In the eastern Sierra Leonean community of Lambayama, rice paddies are carved far into the landscape before being abruptly halted by distant hills. Aside from a paved road that draws a grey line through the green, swampy valley, it looks much as it did a century ago.
Sierra Leone is instituting major reforms to its education system after the country reported some of the poorest academic results in West Africa. It will start with adding an extra year to the end of secondary school beginning in 2013, and nearly doubling daily classroom hours.
Fifty years ago when Sierra Leone gained independence after 150 years of colonial rule, with it came a feeling of optimism that along with a newfound control of its governance, the country would profit from its ample endowment of natural resources, like timber, fish, minerals and oil. Instead, in the last 50 years, the country has had 13 military coups and an 11-year civil war that left the economy in ruins and the country heavily reliant on foreign donor funding.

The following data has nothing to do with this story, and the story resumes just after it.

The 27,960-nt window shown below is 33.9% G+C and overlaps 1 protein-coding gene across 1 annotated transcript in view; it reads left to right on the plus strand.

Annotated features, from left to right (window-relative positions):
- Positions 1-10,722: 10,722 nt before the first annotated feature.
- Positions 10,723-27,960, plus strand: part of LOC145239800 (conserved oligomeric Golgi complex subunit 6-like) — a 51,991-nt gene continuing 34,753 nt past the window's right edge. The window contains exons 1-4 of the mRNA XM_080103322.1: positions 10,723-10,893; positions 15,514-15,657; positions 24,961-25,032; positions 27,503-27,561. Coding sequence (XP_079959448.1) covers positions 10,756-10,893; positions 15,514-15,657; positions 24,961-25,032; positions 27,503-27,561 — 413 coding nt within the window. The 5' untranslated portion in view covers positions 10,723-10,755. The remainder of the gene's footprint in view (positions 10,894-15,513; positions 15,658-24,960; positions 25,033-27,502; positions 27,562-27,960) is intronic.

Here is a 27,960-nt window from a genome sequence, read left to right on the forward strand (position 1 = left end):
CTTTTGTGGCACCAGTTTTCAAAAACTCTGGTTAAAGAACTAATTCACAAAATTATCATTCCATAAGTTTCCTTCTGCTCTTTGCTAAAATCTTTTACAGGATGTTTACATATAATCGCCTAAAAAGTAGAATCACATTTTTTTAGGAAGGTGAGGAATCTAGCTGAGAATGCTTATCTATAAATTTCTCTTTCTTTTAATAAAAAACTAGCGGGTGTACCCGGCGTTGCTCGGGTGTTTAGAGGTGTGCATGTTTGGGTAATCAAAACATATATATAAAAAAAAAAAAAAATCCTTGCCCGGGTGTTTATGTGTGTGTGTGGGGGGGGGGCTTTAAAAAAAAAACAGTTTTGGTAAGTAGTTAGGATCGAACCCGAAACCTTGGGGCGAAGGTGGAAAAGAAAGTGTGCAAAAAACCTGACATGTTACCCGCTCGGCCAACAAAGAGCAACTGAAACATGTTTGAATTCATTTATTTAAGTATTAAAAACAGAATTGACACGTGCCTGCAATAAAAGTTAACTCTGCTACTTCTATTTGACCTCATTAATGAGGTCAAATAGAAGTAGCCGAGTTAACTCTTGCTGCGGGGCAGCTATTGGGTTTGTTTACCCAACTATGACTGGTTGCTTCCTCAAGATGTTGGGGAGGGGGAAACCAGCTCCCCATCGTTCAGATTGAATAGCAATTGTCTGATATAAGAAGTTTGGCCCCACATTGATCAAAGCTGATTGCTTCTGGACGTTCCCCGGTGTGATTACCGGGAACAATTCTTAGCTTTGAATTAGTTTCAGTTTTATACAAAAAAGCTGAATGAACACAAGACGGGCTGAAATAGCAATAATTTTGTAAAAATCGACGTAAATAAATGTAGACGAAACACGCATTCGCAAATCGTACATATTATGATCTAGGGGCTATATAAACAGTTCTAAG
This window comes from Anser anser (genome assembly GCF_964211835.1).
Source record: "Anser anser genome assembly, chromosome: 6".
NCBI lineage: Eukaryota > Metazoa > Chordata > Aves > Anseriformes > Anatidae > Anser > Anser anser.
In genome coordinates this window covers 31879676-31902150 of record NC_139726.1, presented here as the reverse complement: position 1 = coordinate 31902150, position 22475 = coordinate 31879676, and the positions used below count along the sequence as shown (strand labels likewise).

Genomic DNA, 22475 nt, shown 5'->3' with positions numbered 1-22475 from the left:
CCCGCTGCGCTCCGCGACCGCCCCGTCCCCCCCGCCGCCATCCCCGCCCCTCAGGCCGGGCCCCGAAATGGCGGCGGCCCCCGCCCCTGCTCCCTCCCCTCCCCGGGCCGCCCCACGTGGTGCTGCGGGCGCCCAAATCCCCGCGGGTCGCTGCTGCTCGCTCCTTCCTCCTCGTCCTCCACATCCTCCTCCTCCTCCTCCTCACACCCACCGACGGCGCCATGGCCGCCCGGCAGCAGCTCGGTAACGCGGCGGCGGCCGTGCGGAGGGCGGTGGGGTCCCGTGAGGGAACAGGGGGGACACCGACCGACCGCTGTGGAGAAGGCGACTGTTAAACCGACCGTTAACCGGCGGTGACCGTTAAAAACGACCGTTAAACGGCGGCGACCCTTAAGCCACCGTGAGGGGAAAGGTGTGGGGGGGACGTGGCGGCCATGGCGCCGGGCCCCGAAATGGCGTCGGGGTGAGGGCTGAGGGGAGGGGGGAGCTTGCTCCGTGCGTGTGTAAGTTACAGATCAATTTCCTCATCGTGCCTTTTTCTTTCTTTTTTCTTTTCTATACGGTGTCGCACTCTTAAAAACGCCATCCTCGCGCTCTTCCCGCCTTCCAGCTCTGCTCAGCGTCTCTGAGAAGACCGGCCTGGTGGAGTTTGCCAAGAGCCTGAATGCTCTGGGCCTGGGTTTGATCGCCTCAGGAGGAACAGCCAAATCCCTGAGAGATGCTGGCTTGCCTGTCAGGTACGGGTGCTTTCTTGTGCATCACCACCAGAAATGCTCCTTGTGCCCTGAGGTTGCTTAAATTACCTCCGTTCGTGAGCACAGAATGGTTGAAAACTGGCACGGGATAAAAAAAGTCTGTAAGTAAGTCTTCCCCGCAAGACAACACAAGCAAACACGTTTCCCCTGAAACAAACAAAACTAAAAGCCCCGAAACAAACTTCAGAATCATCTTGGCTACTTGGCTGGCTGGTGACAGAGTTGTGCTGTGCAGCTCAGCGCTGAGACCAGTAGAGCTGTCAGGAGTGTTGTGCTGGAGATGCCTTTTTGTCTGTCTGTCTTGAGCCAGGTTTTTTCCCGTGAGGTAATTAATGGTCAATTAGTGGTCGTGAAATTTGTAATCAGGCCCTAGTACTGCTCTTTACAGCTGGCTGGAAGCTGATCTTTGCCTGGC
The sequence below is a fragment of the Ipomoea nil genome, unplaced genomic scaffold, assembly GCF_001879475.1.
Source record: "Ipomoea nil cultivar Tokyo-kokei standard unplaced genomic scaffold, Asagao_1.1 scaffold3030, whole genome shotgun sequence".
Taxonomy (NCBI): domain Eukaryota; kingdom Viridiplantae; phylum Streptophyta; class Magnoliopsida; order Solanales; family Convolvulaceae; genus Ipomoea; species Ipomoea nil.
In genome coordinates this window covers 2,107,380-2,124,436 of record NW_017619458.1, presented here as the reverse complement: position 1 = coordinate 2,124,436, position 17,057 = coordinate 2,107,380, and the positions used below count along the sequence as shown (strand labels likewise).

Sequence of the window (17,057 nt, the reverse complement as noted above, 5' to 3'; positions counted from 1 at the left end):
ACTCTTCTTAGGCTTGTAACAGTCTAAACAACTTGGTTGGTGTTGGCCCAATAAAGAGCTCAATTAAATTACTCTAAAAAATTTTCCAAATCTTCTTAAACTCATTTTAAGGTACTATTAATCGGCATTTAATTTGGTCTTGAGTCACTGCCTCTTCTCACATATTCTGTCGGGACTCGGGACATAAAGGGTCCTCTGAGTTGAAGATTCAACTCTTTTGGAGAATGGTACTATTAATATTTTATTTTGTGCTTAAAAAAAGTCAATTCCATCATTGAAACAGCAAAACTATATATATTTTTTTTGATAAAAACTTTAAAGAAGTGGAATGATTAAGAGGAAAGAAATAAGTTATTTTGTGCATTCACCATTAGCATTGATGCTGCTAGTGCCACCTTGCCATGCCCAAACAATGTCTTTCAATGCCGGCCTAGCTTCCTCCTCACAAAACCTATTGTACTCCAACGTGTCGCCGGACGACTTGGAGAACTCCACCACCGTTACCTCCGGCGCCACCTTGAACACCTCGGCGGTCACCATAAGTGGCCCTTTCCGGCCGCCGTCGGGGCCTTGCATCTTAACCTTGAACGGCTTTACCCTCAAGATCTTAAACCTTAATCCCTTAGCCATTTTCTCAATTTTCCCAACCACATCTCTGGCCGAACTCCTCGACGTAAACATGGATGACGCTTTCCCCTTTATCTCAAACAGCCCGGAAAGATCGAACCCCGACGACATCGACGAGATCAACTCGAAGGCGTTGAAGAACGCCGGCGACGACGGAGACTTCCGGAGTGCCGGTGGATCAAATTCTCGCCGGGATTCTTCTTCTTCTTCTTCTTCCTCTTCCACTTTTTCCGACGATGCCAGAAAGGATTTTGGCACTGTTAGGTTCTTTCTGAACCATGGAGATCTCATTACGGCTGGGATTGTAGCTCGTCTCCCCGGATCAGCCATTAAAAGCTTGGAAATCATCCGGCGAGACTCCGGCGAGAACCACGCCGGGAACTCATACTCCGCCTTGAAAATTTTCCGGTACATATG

The launch of Sierra Leone’s first online mining database in West Africa comes with a promise to increase transparency and accountability in the country’s rich natural resource sector.